Manifesto Club convenor Josie Appleton’s views on alcohol-related matters fly in the face of conventional wisdom, but have won enough interest for her to be invited to speak at industry conferences.
A campaign around the over-zealous confiscation of alcohol from people drinking in public places has moved on to oppose what the organisation sees as intrusive demands for young people of legal drinking age to present ID when buying alcohol.
The body cut its teeth campaigning against the over-rigorous vetting of people working with children and restrictive visa checks in the name of anti-terrorism, but how does its mission to promote “freedom in everyday life” tie in with the binge-drinking debate?? “We look for areas in social life where there is tension between what people want to do and state regulation,” says Appleton. “We try to find areas where there’s that tension but no one’s really talking about it yet.
“The misuse of alcohol seems to be one of the main justifications for state intervention in social life.”?Its main campaign so far has been against what it sees as the misuse of police powers to confiscate alcohol from members of the public. The police are supposed to only do so where there is a public order issue, but Appleton says the group was inundated with calls from innocent people and claims young people and street drinkers are being victimised by the way the powers are being used.
“The police are doing it because they have completely open-ended powers which are a gross intrusion into social life,” Appleton adds. “There are lots of powers already to deal with drunken and disorderly behaviour.
You don’t need powers which say you can take something off people whenever you feel like it.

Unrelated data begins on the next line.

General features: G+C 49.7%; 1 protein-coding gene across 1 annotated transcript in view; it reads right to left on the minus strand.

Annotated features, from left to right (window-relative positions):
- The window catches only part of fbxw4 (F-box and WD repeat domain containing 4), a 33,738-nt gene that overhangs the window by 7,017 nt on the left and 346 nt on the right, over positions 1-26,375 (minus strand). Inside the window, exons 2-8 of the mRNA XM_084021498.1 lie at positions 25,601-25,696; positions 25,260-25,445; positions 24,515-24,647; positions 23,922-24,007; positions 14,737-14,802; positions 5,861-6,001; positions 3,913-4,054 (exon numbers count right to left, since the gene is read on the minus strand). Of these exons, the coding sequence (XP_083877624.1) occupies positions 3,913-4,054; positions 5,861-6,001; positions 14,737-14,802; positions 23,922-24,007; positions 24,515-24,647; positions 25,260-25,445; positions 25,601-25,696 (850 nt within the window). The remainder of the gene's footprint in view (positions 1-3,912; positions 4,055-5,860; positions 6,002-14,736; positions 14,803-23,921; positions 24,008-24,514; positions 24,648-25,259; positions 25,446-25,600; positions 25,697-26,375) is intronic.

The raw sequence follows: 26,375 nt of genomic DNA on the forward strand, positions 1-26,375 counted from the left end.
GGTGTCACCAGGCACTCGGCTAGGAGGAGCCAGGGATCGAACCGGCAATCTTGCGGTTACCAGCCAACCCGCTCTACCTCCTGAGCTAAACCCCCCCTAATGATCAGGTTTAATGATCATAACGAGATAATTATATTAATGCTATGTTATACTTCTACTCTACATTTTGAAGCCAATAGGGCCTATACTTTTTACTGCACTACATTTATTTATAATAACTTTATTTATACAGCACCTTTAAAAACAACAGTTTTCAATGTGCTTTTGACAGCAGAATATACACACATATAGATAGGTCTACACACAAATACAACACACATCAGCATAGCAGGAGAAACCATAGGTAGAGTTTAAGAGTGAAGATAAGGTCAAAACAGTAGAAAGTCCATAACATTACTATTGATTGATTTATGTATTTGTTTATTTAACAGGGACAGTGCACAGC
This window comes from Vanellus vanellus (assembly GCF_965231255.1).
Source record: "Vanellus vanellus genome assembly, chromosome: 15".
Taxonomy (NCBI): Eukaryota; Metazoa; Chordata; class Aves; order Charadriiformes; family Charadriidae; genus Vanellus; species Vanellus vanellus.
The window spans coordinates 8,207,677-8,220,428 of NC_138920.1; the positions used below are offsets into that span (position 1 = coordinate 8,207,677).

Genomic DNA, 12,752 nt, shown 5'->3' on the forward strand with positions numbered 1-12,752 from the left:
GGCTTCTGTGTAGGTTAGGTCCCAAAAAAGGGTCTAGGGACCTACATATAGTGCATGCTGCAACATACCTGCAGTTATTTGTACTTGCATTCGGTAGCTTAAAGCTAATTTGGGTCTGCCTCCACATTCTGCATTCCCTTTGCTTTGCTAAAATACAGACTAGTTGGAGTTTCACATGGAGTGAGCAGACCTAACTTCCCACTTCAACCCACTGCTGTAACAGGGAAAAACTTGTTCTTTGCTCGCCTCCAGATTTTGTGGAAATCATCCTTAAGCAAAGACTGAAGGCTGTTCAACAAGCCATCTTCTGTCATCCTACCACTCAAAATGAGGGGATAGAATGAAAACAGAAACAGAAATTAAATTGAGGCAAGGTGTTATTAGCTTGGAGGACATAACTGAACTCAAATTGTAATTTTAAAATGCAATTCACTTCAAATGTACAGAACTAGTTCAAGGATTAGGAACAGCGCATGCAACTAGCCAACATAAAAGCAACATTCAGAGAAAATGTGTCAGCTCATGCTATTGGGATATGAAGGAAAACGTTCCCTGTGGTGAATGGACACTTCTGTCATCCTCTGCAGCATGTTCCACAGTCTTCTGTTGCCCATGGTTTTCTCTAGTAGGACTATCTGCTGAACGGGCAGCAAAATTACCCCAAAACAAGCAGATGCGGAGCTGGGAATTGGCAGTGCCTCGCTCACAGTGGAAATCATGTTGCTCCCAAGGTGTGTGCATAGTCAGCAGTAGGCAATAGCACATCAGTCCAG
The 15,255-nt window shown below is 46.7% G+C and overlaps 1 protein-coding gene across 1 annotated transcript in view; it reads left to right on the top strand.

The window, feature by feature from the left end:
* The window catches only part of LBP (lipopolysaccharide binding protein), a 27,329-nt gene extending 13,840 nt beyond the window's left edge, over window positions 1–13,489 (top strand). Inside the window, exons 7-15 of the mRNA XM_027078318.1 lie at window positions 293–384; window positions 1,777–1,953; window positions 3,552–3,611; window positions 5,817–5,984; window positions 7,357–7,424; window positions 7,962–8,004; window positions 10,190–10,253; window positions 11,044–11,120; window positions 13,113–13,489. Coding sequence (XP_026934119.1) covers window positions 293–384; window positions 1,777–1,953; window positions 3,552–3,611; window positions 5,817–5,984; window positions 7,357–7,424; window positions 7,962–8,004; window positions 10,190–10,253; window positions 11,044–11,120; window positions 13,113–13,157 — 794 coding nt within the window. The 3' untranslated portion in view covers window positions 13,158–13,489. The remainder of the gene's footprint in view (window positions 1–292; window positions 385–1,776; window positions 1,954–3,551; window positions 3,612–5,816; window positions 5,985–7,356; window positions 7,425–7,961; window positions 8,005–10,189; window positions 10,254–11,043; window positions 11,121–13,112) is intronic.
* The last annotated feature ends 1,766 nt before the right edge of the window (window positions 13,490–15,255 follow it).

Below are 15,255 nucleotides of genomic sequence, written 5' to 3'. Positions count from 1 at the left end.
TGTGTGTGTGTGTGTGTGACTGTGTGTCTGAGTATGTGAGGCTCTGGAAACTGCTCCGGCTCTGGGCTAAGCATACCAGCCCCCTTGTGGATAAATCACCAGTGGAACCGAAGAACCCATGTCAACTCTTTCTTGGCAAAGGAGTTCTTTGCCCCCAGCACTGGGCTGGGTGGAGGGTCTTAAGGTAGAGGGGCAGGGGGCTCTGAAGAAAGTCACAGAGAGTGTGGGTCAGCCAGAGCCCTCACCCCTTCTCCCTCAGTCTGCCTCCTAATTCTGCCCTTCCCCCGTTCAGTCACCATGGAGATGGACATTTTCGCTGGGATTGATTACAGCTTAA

“We had one guy who’d come out of an off-licence with an eight-pack of lager for the weekend. He wasn’t even going to drink it, but the police just made him pour it all away. He was furious. What gives them the right to take something which is legally his?”?The ID campaign has focused on what the Manifesto Club sees as the demonising of people in their 20s by Challenge 21 and 25 schemes, but Appleton suggests even the under-18 drinking limit is open to question.
“It didn’t use to be such a big deal.
An off-licence would make a judgement, sometimes they got it wrong, but the consequences were not really so great because under-18s could get alcohol if they wanted anyway – they still can, because their parents have it or they get someone to buy it for them.
“It shouldn’t be a normal part of life to produce your ID all the time. If you’ve got a law to prevent people drinking if they’re under 18 why would you have another law to make them check ID if they look under 25??“It’s just about a return to common sense. Maybe lowering the drinking age to 16 [is an option]. You then integrate that section of youth into adult drinking culture – they’d choose to drink in the controlled environment of a pub rather than on a bench.
“Politicians have got the idea that a 16-year-old drinking a can of lager is like child abuse or the holocaust or something, but it’s not – it’s just a normal thing. Everybody, including politicians, starts drinking when they’re 16, and everybody knows that – it’s the reality.”?Appleton argues there’s a disconnect between the real world of drinking culture and politicians’ perceptions of it. “There are certain areas of policy where people get caught up in a fiction of what life is like and it becomes unacceptable to step outside those terms. We have people in the industry saying: ‘Personally we agree with you, but there’s no way we could say that. ’ ”?Though the club hasn’t embroiled itself directly in the pricing debate so far, Appleton doesn’t think price controls are the answer.
“Alcohol would become something that’s not just normal that you buy from supermarkets, but something to be bootlegged and ‘dealt’. The effect is to remove alcohol from normal social life and make it underground.” Appleton says looking for quick cure-alls such as punitive pricing detracts from deeper issues. “People misuse alcohol because they want to escape, or they don’t like their lives or their job, or they’re not happy in a relationship. There’s a role for doctors to say ‘you drink too much, it’s bad for you’, but the causes of genuine problem-drinking and alcoholism are always better solved by provision of jobs, housing, things that are conducive to a good quality of life.
“Policy is focused on a medicalised undertaking of alcohol, with units on bottles and giving people a drinking calculator. It’s a very meaningless system – if you’re drinking to lose yourself, it’s not going to mean anything at all.”?Expect the name of the Manifesto Club to appear more frequently in the context of alcohol in the future.